The White Party That Brought Kim Kardashian, Drake and Tom Brady to the Hamptons


It’s hard to name just one noteworthy guest who attended the Fourth of July White Party hosted by the business mogul Michael Rubin and his fiancé, the model Camille Fishel, this year. Tom Brady, Kim and Khloé Kardashian, Megan Fox, Drake and Emily Ratajkowski were only some of the celebrities in bright white outfits who flitted about the couple’s sprawling Long Island estate on Thursday, rubbing elbows and generating content galore.

It was the fourth edition of Mr. Rubin and Ms. Fishel’s annual Independence Day bash in the Hamptons where bodycon dresses reign supreme. Paparazzi had lined up outside their property’s manicured hedges to catch a glimpse of the black SUVs ferrying A-listers who came to fraternize on the tennis court, which had been transformed into an ultraexclusive nightclub for the event. Reporters, including from The New York Times, were not permitted to attend, and organizers hired their own photographer.

“Imagine walking into Liv Miami,” Ms. Fishel, 33, said in an interview. “You don’t even know you’re on a tennis court.”

The Gatsby-esque soiree was held at the 2-acre, 8,000-square-foot oceanfront mansion in Water Mill, N.Y., that Mr. Rubin bought for $50 million in 2021, according to the Real Deal. The property is flanked by views of Mecox Bay on one side, and ocean vistas on the other.

Some 400 people made the cut for this year’s guest list, 300 of whom received invitations in the form of lithographs designed by the visual artist George Condo. (Ms. Fishel met Mr. Condo in 2013 as a hostess at a West Village restaurant where Mr. Condo was a regular.) A much smaller group received invitations that were framed, personally painted and addressed by name by Mr. Condo.

Those who RSVP-ed received a crisp, personalized pair of white Air Jordan 1 Low colorway sneakers, a collaboration between Nike and the rapper Travis Scott, produced specifically for party guests. Mr. Rubin, 51, is the former co-owner of the Philadelphia 76ers and the founder and chief executive of Fanatics, the Amazon-like apparel company and one-stop shop for sports merchandise.

“Don’t puke on these,” a note inside the shoes’ box read. “Not for resale … I know who you are.”

White parties have earned a reputation for lavish extravagance since the late 1990s, when Sean Combs began throwing his own annual bash — including one to which he brought an authentic copy of the Declaration of Independence as his date. He hasn’t hosted a white party since 2009.

Mr. Rubin is a rare figure who can corral the richest and most famous of the rich and famous into one place. Representatives for Mr. Rubin and Ms. Fishel said that multiple people offered $1 million to buy their way into their white party this year, adding that one person offered $5 million. Unfortunately for desperate partygoers, no one can buy their way in.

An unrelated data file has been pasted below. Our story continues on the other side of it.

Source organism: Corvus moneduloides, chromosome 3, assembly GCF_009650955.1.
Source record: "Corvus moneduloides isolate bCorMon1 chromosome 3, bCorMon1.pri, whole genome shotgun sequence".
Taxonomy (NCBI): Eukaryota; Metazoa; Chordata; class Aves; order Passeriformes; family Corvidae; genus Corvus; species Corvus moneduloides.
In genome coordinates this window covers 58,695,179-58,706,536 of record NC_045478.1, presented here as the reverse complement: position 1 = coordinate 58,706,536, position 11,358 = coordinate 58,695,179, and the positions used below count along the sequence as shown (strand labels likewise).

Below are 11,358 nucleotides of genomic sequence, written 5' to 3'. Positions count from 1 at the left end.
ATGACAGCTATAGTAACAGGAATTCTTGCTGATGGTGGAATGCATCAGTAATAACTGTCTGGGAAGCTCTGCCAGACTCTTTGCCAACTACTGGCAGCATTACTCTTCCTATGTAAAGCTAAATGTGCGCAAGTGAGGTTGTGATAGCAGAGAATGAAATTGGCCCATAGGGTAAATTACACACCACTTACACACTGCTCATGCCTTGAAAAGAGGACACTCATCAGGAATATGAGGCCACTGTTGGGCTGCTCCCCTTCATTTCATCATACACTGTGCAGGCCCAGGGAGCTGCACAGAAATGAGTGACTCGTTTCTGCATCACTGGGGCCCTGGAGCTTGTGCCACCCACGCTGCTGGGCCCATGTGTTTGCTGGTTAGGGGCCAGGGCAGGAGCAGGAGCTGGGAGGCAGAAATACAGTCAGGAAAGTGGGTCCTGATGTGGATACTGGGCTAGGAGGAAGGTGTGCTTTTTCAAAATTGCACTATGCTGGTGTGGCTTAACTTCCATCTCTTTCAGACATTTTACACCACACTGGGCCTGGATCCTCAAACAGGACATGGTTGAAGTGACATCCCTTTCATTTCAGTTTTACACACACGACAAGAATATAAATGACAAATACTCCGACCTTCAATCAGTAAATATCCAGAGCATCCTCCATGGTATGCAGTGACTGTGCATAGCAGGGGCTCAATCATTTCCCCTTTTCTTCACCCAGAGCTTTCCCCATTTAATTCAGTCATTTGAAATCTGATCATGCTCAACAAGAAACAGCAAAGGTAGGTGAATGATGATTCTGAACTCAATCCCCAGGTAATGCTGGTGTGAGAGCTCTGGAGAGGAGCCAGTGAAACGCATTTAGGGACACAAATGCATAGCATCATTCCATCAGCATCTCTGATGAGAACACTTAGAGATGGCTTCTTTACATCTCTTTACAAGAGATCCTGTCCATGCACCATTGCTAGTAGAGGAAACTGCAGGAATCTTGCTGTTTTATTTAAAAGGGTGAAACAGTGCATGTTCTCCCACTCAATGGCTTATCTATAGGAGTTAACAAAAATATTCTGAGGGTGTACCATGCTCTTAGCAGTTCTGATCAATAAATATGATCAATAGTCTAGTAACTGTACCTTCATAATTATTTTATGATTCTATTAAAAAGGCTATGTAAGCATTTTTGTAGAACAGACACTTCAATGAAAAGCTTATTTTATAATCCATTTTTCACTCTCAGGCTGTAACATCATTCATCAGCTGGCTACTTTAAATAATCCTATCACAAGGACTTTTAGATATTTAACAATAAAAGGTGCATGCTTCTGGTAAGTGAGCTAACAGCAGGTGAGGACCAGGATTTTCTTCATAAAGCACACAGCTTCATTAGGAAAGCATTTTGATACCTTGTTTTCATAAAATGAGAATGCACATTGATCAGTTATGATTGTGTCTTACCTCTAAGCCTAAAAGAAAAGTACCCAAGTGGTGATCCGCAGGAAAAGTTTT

“We make a joke that it’s 400 of our closest friends coming over to catch up,” Ms. Fishel said.

The guest list is part of what has fueled interest in the private party, which draws famous people from various industries — fine arts, sports, business, film, fashion and music — none of whom are allowed to bring entourages. It’s the kind of setting where Leonardo DiCaprio and Drake might casually sing along to Usher, one of last year’s performers.

This year, guests watched performances by Shaboozey, Mary J. Blige and Lil Wayne. Festivities began on Wednesday evening, with a beach football game between teams led by Mr. Brady and. C.J. Stroud, the quarterback for the Houston Texans. (Mr. Brady’s team lost to Mr. Stroud’s.)

On Thursday, the party started with 5 p.m. cocktails on the deck, but there was no signature cocktail. “This is not a wedding,” Ms. Fishel said.

Guests posed for photos and snacked on king salmon, fatty tuna and blue crab from Nobu; slices of Lucali’s margherita pizza; and meatballs from Rao’s, the Italian restaurant in East Harlem, among one of the toughest reservations in the country.

“It’s messy and fun, and these artists are there and they don’t really ever get this environment where they can kind of like, let loose,” said Ms. Fishel, who, like a bride on her wedding day, had multiple white outfits for the party. As the evening wore on, she changed from a sheer Laquan Smith ensemble into a corset and For Love & Lemons skirt.

As partygoers left — whether at 2 a.m. or 6 a.m. — they were handed a bag of bagels from Goldberg’s, the Hamptons breakfast mainstay.

There was one elusive guest — and occasional neighbor — in particular that Ms. Fishel had wanted to see: A humpback whale that made a special, fleeting appearance last year.

Though the whale didn’t receive an official invitation, Ms. Fishel hoped it might return, but no amount of exclusive merchandise could court an encore performance.

“He didn’t come,” she said in a phone call on Friday morning, as preparations for next year’s party had already begun.





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